My other concern was that if you follow the stereotype, most cozy heroines are single and, often, their love life or lack of it is a mess. Sometimes I want to shake some sense into a heroine I’m reading about. There are exceptions of course—Nick and Nora James come immediately to mind. Right now I’m reading the latest of Nancy Martin’s mysteries involving the Blackbird sisters. After years…and several books…of courtship, Nora has married her love, Michael, with all his mob connections, and they are happily expecting their first child.
And there are always the ecstatically happing Darlings of Carolyn Hart’s Death on Demand bookstore series, Thea and Paul of Susan Schreyer’s Thea Campbell Mysteries.

But the classic cozy heroine is single with a tangled love life. Think of Kinsey Milhone of Sue Grafton’s alphabet books, Ollie, the chef in Julie Hyzy’s White House Series or Grace in her Manor House Mysteriesouse—both are single with troubled love lives. The heroine of Tracy Weber’s Downward Dog yoga mysteries or Claire Cosi of Cleo Coyle’s Coffeehouse Mysteries also come to mind. I wondered if I was treading dangerous ground by letting Kelly and Mike marry and settle into domesticity.

Many heroines, single or married, have an antagonist/friendly relationship with a police officer. In Kelly’s case, it’s up close and personal because Mike is a police officer, determined that Kelly stay out of police business and let him do his job. She counters she would if the police would do what they’re supposed to—and she always has advice for them. It makes for an interesting marriage and occasionally the sparks fly. But I think it works. You read the books and tell me.


DECEPTION-JALTER-mdDeception in Strange Places – #5 Kelly O’Connell Mysteries

A woman desperately seeking her biological mother, a televangelist determined to thwart that search, a hired hit man, and in the midst of it all, a reclusive diva who wears Chinese silk gowns and collects antique Chinese porcelain. No one is telling the whole truth, and Kelly doesn’t know who to trust. She has gotten herself involved in a dangerous emotional tangle this time, and Mike doesn’t tell her to back off this time, even when events take them from Fort Worth to San Antonio.





IMG_4654 - Version 3 (2)About Judy Alter

An award-winning novelist, Judy Alter is the author of five books in the Kelly O’Connell Mysteries series: Skeleton in a Dead Space, No Neighborhood for Old Women, Trouble in a Big Box, Danger Comes Home, and Deception in Strange Places. She also writes the Blue Plate Café Mysteries—Murder at the Blue Plate Café and Murder at the Tremont House. Coming in October 2015 is The Perfect Coed, the first Oak Grove Mystery.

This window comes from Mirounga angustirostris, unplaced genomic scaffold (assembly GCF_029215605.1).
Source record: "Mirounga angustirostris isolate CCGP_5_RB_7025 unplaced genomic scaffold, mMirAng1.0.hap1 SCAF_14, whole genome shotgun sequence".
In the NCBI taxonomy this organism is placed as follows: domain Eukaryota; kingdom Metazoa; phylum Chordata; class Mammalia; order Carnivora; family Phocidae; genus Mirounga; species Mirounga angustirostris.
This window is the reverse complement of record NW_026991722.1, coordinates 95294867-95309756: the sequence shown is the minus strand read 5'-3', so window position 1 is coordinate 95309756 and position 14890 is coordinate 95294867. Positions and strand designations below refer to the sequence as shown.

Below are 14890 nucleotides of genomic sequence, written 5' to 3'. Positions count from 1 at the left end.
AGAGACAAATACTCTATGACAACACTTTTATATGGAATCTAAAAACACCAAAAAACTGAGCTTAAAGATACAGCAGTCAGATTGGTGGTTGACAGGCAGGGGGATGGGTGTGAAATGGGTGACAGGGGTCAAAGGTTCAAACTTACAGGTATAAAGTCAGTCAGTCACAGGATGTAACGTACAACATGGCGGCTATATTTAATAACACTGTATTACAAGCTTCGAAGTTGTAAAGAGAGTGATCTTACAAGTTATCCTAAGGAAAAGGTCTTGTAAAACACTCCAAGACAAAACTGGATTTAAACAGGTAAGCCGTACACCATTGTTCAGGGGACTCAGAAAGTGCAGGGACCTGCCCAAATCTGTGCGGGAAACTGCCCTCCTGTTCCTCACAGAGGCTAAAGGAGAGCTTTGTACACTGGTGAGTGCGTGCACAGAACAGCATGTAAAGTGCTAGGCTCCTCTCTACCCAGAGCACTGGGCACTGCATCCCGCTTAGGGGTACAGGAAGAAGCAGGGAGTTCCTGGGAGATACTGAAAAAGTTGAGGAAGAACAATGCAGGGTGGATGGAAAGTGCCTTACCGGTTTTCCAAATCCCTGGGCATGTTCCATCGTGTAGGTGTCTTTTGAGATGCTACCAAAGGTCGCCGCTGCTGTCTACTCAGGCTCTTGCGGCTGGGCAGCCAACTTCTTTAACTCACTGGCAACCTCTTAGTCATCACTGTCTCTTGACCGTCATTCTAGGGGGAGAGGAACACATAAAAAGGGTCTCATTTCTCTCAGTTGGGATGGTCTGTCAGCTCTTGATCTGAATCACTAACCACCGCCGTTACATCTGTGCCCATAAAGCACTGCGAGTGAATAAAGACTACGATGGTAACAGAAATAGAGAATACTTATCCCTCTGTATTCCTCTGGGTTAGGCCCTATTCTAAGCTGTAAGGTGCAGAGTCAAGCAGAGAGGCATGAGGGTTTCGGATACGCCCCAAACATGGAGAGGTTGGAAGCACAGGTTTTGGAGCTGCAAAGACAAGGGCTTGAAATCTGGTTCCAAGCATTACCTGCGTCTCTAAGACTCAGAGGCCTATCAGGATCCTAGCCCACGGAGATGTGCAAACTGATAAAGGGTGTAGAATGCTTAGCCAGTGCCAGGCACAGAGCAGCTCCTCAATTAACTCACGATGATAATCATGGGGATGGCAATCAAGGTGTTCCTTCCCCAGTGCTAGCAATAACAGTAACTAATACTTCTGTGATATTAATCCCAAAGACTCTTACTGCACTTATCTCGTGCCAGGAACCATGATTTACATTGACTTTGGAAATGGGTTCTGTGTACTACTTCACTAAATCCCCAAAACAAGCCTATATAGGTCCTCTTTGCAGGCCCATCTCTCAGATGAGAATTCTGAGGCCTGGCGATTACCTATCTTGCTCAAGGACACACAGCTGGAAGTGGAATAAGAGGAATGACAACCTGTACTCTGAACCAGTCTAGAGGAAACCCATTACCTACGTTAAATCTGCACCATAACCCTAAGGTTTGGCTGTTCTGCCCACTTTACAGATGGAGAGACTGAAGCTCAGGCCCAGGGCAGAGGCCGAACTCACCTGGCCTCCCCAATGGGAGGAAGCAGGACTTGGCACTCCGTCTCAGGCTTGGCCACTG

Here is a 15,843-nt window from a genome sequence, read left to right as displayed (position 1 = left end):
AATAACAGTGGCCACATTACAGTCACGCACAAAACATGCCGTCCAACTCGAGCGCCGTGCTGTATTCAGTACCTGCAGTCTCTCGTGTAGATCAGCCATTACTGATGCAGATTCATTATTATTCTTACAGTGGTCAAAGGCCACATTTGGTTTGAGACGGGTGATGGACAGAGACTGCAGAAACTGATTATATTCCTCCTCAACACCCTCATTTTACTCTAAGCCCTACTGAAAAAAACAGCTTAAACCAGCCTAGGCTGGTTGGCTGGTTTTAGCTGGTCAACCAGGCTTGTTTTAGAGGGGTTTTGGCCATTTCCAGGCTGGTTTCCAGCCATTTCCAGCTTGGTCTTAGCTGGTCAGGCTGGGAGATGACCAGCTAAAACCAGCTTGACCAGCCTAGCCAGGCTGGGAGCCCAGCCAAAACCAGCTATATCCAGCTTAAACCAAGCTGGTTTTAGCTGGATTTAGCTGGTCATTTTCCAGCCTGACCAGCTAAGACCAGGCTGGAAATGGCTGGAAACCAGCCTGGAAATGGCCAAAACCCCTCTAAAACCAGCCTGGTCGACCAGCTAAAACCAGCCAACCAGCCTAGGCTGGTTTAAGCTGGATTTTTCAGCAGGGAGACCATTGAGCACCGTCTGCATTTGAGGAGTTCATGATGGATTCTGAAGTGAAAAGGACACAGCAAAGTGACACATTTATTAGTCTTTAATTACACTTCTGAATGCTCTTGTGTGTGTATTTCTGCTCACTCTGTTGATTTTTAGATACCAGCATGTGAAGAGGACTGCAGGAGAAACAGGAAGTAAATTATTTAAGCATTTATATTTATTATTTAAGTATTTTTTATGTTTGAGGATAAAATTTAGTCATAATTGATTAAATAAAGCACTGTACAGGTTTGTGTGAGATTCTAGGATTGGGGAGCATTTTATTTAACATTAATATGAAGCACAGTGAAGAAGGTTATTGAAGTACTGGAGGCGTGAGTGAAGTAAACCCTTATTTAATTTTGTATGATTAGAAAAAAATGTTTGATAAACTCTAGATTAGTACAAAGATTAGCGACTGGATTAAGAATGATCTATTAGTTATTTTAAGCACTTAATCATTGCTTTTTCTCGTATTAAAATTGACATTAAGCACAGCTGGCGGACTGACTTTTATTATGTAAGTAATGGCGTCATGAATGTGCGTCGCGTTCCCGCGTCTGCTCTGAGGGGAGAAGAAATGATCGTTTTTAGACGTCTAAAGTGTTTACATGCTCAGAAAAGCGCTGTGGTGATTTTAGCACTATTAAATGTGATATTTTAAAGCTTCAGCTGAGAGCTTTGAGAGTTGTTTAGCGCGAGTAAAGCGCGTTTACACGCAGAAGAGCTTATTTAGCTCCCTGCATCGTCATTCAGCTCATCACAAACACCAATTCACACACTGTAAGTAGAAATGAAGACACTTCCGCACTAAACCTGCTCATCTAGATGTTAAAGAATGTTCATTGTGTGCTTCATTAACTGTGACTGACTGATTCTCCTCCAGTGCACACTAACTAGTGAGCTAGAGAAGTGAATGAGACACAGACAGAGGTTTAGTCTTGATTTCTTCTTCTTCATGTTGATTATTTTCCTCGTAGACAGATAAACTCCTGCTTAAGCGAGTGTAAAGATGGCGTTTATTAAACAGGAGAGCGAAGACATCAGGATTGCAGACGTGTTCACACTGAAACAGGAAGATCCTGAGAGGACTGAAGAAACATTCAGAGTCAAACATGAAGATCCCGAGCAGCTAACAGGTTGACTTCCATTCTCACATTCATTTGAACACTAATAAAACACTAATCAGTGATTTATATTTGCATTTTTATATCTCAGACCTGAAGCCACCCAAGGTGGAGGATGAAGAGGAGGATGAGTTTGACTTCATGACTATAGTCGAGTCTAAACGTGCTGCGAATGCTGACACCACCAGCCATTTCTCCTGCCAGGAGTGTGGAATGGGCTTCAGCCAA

Her work has been recognized with awards from the Western Writers of America, the Texas Institute of Letters, and the National Cowboy Museum and Hall of Fame. She has been honored with the Owen Wister Award for Lifetime Achievement by WWA and inducted into the Texas Literary Hall of Fame.

Judy is retired as director of TCU Press and the mother of four grown children and the grandmother of seven. She and her Bordoodle, Sophie, live in Fort Worth, Texas.


Time to take control

I Tweeted earlier that I have had enough and I’m taking control…but of what?

There are a number of areas of my life that need some attention. My diet. I yoyo diet and hover within the same 6 kilos but I am determined to stop this and diet properly. Exercise. I joined a gym and never went. I used to run and have been back at it since I recovered from a knee injury and a muscle strain but I am not dedicated enough. Starting Saturday, no laughing from up the back, I will be running 3 to 4 times a week even if it is cold and wet and miserable.

And finally my writing career. I’ve left all the hard decisions to other people for way too long. I was firmly in the camp that you weren’t a real author unless you were with a publisher but times change. Sometimes you need to realise you were wrong and take control.

And control is what I plan to have with my next book, Lost & Found. I am going to launch myself on the world as an indie author. This doesn’t mean the editing will suffer because I have an editor.  A few years ago the idea of taking on the publishing of my own book would have had me hyperventilating…but I am excited. The future is in my own hands. I will rise or fall based on my abilities and my decisions and you can watch it here in glorious technicolour. Oh, and Mum, I plan to make it an ebook and a real book so you can put a copy on your bookshelf.

Amber Foxx – Guest Blogger

Today my guest is Amber Foxx. I’m so excited to host her because I am a big fan of her books. I’m not a believer of the paranormal but I am a huge believer in her ability to weave a magical plot and invent characters that make you never want the story to end.

The Mae Martin psychic mystery series

Paranormal fiction for people who don’t like paranormal fiction.

And for those who do.

No murder, just mystery.